• A61B5/6887Arrangements of detecting, measuring or recording means, e.g. sensors, in relation to patient mounted on external non-worn devices, e.g. non-medical devices
    • A61B5/6893Cars
    • BPERFORMING OPERATIONS; TRANSPORTING
    • B60VEHICLES IN GENERAL
    • B60QARRANGEMENT OF SIGNALLING OR LIGHTING DEVICES, THE MOUNTING OR SUPPORTING THEREOF OR CIRCUITS THEREFOR, FOR VEHICLES IN GENERAL
    • B60Q3/00Arrangement of lighting devices for vehicle interiors; Lighting devices specially adapted for vehicle interiors
    • AHUMAN NECESSITIES
    • A61MEDICAL OR VETERINARY SCIENCE; HYGIENE
    • A61BDIAGNOSIS; SURGERY; IDENTIFICATION
    • A61B2562/00Details of sensors; Constructional details of sensor housings or probes; Accessories for sensors
    • A61B2562/04Arrangements of multiple sensors of the same type
    • A61B2562/046Arrangements of multiple sensors of the same type in a matrix array
    • AHUMAN NECESSITIES
    • A61MEDICAL OR VETERINARY SCIENCE; HYGIENE
    • A61BDIAGNOSIS; SURGERY; IDENTIFICATION
    • A61B5/00Detecting, measuring or recording for diagnostic purposes; Identification of persons
    • A61B5/02Detecting, measuring or recording pulse, heart rate, blood pressure or blood flow; Combined pulse/heart-rate/blood pressure determination; Evaluating a cardiovascular condition not otherwise provided for, e.g. using combinations of techniques provided for in this group with electrocardiography or electroauscultation; Heart catheters for measuring blood pressure
    • A61B5/024Detecting, measuring or recording pulse rate or heart rate
    • A61B5/02416Detecting, measuring or recording pulse rate or heart rate using photoplethysmograph signals, e.g. generated by infra-red radiation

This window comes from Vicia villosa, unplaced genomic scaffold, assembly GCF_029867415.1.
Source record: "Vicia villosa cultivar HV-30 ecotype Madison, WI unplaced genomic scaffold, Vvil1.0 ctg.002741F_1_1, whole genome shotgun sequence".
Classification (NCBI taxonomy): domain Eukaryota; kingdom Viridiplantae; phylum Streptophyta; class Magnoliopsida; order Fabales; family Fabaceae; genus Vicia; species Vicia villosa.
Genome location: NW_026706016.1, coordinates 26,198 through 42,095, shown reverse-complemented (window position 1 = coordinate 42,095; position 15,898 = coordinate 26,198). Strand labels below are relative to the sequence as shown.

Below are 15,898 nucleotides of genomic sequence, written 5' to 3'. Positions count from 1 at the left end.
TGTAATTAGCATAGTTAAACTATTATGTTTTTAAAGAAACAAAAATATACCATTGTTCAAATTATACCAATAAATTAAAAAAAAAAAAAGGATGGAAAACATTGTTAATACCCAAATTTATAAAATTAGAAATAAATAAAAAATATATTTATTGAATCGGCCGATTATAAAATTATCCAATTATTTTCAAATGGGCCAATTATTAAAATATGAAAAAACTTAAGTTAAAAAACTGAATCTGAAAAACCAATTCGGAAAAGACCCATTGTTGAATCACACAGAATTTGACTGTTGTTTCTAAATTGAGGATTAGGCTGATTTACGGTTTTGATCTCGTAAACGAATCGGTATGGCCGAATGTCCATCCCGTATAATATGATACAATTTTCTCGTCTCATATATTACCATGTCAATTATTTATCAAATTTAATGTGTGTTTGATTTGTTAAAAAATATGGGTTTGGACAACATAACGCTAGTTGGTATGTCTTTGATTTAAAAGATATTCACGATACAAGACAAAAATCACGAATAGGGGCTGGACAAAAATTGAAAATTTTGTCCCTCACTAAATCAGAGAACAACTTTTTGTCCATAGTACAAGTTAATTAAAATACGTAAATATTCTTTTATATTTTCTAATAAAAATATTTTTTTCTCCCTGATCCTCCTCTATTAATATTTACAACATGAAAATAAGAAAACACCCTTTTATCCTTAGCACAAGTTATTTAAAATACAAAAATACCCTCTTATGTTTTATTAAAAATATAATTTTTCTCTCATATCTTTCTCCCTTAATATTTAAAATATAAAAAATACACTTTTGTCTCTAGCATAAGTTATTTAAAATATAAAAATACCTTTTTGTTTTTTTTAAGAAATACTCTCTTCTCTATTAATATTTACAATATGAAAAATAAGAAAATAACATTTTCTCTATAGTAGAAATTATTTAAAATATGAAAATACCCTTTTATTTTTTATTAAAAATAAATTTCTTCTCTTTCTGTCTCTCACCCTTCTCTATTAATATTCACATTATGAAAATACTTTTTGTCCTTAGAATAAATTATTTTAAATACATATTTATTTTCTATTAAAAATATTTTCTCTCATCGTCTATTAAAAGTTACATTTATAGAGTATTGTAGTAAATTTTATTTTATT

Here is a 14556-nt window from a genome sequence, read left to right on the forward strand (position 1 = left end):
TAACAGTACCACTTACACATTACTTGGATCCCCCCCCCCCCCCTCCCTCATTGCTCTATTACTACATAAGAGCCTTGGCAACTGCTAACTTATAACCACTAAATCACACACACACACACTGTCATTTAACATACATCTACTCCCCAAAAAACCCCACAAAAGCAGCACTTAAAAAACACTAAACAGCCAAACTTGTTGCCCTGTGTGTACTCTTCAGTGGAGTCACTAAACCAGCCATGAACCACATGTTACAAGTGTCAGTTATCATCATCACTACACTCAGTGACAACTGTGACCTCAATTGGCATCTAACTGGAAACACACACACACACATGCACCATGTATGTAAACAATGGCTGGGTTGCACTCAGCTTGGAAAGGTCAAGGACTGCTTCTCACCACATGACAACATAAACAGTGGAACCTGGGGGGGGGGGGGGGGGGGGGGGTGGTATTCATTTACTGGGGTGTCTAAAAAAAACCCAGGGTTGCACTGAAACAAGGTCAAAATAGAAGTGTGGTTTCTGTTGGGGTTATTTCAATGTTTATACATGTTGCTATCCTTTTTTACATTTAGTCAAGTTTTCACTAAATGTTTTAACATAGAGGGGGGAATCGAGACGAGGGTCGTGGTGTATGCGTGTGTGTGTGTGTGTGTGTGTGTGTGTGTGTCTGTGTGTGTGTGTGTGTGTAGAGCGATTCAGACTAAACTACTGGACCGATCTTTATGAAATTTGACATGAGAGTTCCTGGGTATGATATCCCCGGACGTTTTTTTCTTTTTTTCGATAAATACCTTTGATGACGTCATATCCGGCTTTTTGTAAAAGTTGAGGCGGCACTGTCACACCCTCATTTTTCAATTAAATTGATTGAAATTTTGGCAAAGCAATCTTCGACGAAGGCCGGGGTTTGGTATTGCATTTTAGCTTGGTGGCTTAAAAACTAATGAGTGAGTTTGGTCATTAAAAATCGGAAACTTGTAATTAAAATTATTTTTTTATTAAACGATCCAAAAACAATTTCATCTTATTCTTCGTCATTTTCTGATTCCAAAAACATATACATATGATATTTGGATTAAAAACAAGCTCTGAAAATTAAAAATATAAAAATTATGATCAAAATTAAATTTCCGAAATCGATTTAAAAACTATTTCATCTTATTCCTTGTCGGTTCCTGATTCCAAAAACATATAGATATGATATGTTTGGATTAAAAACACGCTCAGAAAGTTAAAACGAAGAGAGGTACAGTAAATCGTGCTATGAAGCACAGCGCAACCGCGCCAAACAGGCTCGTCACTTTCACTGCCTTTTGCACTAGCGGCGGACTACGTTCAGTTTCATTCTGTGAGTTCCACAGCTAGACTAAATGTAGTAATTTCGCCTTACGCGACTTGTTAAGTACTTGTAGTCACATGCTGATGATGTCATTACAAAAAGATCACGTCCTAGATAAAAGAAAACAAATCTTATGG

• A61B5/02427Details of sensor
    • AHUMAN NECESSITIES
    • A61MEDICAL OR VETERINARY SCIENCE; HYGIENE
    • A61BDIAGNOSIS; SURGERY; IDENTIFICATION
    • A61B5/00Detecting, measuring or recording for diagnostic purposes; Identification of persons
    • A61B5/04Measuring bioelectric signals of the body or parts thereof
    • A61B5/0476Electroencephalography
    • AHUMAN NECESSITIES
    • A61MEDICAL OR VETERINARY SCIENCE; HYGIENE
    • A61BDIAGNOSIS; SURGERY; IDENTIFICATION
    • A61B5/00Detecting, measuring or recording for diagnostic purposes; Identification of persons
    • A61B5/08Detecting, measuring or recording devices for evaluating the respiratory organs
    • A61B5/0816Measuring devices for examining respiratory frequency
    • AHUMAN NECESSITIES
    • A61MEDICAL OR VETERINARY SCIENCE; HYGIENE
    • A61BDIAGNOSIS; SURGERY; IDENTIFICATION
    • A61B5/00Detecting, measuring or recording for diagnostic purposes; Identification of persons